Source: Oak

The Little Boutique That Joined, Then Divorced, American Apparel

After two and a half years, Oak's founders are repurchasing their company.

The founders of Oak, a small chain of fashion boutiques based in Brooklyn, are buying back their business after two and a half years under ailing retailer American Apparel. It ends a rocky saga for the tiny company unwittingly drawn into a dramatic battle among a corporation, hedge funds, and a scorned executive. 

Back in early 2013, Oak was in trouble. After its launch in 2005, the retailer had success selling a mix of monochrome private-label items, such as $400 black varsity jackets and $150 gray pullovers, alongside styles from emerging designers. Squeezed by the recession, it became saddled with debt. Then founders Louis Terline and Jeff Madalena ran into Dov Charney, the founder and, at the time, chief executive of American Apparel at a party in Las Vegas.

American Apparel bought Oak for an undisclosed sum that year, and the duo gave up their stake in the company. The brand was plugged into American Apparel's supply chain and distribution network, quickly doubling sales to around $10 million. New stores were opened in Paris, Tokyo, and Los Angeles. Like all marriages, there were some hiccups, but things went quite well at the beginning, Terline recalled. Nobody involved was prepared for the coming ordeal.

A typical monochrome look from Oak.

A typical monochrome look from Oak.

Source: Oak

A year later, Charney was ousted by American Apparel's board of directors amid allegations of misusing company funds and violations of the company's sexual harassment policies. He then spent more than a year fighting, but failing, to regain control. Facing eroding sales, multiple lawsuits, and a battered reputation, American Apparel filed for Chapter 11 bankruptcy protection in late 2015.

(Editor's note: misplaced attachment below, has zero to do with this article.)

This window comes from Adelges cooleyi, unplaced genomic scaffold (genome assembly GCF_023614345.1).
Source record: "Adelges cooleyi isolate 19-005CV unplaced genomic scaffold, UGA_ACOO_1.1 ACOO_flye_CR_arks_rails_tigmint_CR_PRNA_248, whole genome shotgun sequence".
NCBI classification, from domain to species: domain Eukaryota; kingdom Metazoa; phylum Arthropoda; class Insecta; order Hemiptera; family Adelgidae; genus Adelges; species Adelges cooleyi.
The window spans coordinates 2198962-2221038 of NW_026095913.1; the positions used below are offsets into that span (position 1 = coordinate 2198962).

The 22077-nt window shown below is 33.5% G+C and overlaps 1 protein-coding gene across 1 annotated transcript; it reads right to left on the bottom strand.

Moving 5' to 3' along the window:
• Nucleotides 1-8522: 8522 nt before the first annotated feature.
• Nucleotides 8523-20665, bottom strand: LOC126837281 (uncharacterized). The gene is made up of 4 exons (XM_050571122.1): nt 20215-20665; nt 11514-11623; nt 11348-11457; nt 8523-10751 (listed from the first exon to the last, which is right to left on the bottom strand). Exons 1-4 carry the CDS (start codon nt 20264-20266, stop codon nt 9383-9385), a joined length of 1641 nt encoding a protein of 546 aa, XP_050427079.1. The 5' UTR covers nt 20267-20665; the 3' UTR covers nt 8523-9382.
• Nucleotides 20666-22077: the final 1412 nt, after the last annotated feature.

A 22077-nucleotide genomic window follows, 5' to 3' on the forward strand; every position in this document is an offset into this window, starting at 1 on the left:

After Charney's ouster, it was clear to Terline that American Apparel had no place for a boutique like Oak. "They told us, straight up, that they didn't have the resources to dedicate to us, but they still wanted us to somehow achieve profitability," Terline said. 

In the two and a half years Oak was a part of American Apparel, the company churned through four different CEOs with four different strategies. The Oak acquisition had been part of a push by Charney to pick up little labels and use the larger company's infrastructure to take them global. Oak, under new management, found its future in jeopardy.

Finally, Oak found a way out. In January, Terline, Madalena, and outside investors repurchased the company out of bankruptcy proceedings for less than $600,000. The founders regain enough equity to "feel comfortable," said Terline, relieved he's done dealing with bankruptcy court and getting unhitched from American Apparel.

Charney told Bloomberg: "I have enormous respect for Jeff and Louis, and I think they're two of the most important creatives in the casual apparel sector. I was extremely excited about working with them, and I think there is tremendous potential for their company to be scaled to another level."

A spokeswoman for American Apparel declined to comment.

Oak emerges from its time under American Apparel in reasonable shape. All its 30 employees will remain on board, and the styles at Oak won't be overhauled. The first priority is to rebuild back-end logistics and get the warehouse, website, and retail floors in sync. Then the focus will shift to expanding the online operation. Over the next few months, the company will be holding promotions to get rid of the excess merchandise acquired during the purchase from American Apparel. With its four remaining locations in New York and Los Angeles, Terline said it will be a couple of years before Oak begins expanding its store fleet again.

"Would I do it all over again? I can't say I would," said Terline, who still wonders how the little boutique ended up thrown into a such a high-profile controversy. But it's all relative, he said. "I'm sure Dov has a lot more regrets than we do."

Before it's here, it's on the Bloomberg Terminal.